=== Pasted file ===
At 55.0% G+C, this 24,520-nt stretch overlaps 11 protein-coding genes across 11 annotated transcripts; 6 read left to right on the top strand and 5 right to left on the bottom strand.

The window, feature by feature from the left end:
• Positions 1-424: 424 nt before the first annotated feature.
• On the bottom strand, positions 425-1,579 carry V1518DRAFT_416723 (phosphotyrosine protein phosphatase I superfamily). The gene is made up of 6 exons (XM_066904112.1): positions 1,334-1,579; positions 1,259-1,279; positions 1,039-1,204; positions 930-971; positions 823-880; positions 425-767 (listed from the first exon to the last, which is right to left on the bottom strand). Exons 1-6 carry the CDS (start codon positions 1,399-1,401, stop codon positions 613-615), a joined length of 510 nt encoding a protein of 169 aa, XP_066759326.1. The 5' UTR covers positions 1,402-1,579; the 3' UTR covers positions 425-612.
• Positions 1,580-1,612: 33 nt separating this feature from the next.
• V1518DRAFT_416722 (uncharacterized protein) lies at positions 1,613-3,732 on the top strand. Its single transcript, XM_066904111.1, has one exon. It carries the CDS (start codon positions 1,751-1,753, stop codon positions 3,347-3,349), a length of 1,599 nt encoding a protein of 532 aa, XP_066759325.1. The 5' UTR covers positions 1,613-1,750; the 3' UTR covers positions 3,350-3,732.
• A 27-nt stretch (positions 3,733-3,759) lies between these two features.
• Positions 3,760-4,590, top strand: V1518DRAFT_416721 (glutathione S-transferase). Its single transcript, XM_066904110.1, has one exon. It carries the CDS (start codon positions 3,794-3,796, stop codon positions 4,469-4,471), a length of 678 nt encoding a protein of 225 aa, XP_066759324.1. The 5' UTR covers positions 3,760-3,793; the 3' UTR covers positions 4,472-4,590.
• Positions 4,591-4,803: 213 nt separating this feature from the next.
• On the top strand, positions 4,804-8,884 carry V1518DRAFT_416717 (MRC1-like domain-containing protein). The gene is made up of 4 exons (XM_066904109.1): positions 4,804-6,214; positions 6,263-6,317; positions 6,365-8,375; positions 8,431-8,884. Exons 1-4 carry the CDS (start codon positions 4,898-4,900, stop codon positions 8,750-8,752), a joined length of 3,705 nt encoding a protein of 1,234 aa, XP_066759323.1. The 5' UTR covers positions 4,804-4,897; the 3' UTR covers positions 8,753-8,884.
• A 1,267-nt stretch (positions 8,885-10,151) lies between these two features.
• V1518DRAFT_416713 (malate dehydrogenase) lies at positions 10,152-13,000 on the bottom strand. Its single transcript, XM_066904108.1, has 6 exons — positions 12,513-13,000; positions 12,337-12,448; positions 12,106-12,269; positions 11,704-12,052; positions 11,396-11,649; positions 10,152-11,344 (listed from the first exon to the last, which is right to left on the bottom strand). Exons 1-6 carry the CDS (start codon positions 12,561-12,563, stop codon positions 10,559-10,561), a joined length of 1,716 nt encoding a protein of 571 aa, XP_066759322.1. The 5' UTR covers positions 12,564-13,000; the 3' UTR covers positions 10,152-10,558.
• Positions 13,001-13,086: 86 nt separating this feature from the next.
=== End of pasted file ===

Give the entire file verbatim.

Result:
At 55.0% G+C, this 24,520-nt stretch overlaps 11 protein-coding genes across 11 annotated transcripts; 6 read left to right on the top strand and 5 right to left on the bottom strand.

The window, feature by feature from the left end:
• Positions 1-424: 424 nt before the first annotated feature.
• On the bottom strand, positions 425-1,579 carry V1518DRAFT_416723 (phosphotyrosine protein phosphatase I superfamily). The gene is made up of 6 exons (XM_066904112.1): positions 1,334-1,579; positions 1,259-1,279; positions 1,039-1,204; positions 930-971; positions 823-880; positions 425-767 (listed from the first exon to the last, which is right to left on the bottom strand). Exons 1-6 carry the CDS (start codon positions 1,399-1,401, stop codon positions 613-615), a joined length of 510 nt encoding a protein of 169 aa, XP_066759326.1. The 5' UTR covers positions 1,402-1,579; the 3' UTR covers positions 425-612.
• Positions 1,580-1,612: 33 nt separating this feature from the next.
• V1518DRAFT_416722 (uncharacterized protein) lies at positions 1,613-3,732 on the top strand. Its single transcript, XM_066904111.1, has one exon. It carries the CDS (start codon positions 1,751-1,753, stop codon positions 3,347-3,349), a length of 1,599 nt encoding a protein of 532 aa, XP_066759325.1. The 5' UTR covers positions 1,613-1,750; the 3' UTR covers positions 3,350-3,732.
• A 27-nt stretch (positions 3,733-3,759) lies between these two features.
• Positions 3,760-4,590, top strand: V1518DRAFT_416721 (glutathione S-transferase). Its single transcript, XM_066904110.1, has one exon. It carries the CDS (start codon positions 3,794-3,796, stop codon positions 4,469-4,471), a length of 678 nt encoding a protein of 225 aa, XP_066759324.1. The 5' UTR covers positions 3,760-3,793; the 3' UTR covers positions 4,472-4,590.
• Positions 4,591-4,803: 213 nt separating this feature from the next.
• On the top strand, positions 4,804-8,884 carry V1518DRAFT_416717 (MRC1-like domain-containing protein). The gene is made up of 4 exons (XM_066904109.1): positions 4,804-6,214; positions 6,263-6,317; positions 6,365-8,375; positions 8,431-8,884. Exons 1-4 carry the CDS (start codon positions 4,898-4,900, stop codon positions 8,750-8,752), a joined length of 3,705 nt encoding a protein of 1,234 aa, XP_066759323.1. The 5' UTR covers positions 4,804-4,897; the 3' UTR covers positions 8,753-8,884.
• A 1,267-nt stretch (positions 8,885-10,151) lies between these two features.
• V1518DRAFT_416713 (malate dehydrogenase) lies at positions 10,152-13,000 on the bottom strand. Its single transcript, XM_066904108.1, has 6 exons — positions 12,513-13,000; positions 12,337-12,448; positions 12,106-12,269; positions 11,704-12,052; positions 11,396-11,649; positions 10,152-11,344 (listed from the first exon to the last, which is right to left on the bottom strand). Exons 1-6 carry the CDS (start codon positions 12,561-12,563, stop codon positions 10,559-10,561), a joined length of 1,716 nt encoding a protein of 571 aa, XP_066759322.1. The 5' UTR covers positions 12,564-13,000; the 3' UTR covers positions 10,152-10,558.
• Positions 13,001-13,086: 86 nt separating this feature from the next.